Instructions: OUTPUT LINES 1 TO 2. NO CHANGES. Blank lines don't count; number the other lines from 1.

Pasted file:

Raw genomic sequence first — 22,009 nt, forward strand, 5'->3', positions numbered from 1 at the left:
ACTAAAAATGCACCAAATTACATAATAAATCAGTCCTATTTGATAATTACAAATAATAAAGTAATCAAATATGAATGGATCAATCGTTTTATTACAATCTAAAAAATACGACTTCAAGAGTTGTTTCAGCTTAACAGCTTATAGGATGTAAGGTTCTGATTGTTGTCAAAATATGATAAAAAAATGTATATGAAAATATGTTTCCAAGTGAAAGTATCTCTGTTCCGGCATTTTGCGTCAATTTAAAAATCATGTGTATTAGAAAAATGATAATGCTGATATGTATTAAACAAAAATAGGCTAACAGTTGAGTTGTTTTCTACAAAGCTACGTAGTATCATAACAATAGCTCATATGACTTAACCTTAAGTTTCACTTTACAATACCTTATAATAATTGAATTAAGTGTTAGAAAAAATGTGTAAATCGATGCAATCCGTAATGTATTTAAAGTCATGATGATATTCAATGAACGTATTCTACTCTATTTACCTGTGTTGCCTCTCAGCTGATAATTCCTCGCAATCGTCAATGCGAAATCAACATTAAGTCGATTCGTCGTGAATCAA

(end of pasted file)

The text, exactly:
Raw genomic sequence first — 22,009 nt, forward strand, 5'->3', positions numbered from 1 at the left:
ACTAAAAATGCACCAAATTACATAATAAATCAGTCCTATTTGATAATTACAAATAATAAAGTAATCAAATATGAATGGATCAATCGTTTTATTACAATCTAAAAAATACGACTTCAAGAGTTGTTTCAGCTTAACAGCTTATAGGATGTAAGGTTCTGATTGTTGTCAAAATATGATAAAAAAATGTATATGAAAATATGTTTCCAAGTGAAAGTATCTCTGTTCCGGCATTTTGCGTCAATTTAAAAATCATGTGTATTAGAAAAATGATAATGCTGATATGTATTAAACAAAAATAGGCTAACAGTTGAGTTGTTTTCTACAAAGCTACGTAGTATCATAACAATAGCTCATATGACTTAACCTTAAGTTTCACTTTACAATACCTTATAATAATTGAATTAAGTGTTAGAAAAAATGTGTAAATCGATGCAATCCGTAATGTATTTAAAGTCATGATGATATTCAATGAACGTATTCTACTCTATTTACCTGTGTTGCCTCTCAGCTGATAATTCCTCGCAATCGTCAATGCGAAATCAACATTAAGTCGATTCGTCGTGAATCAA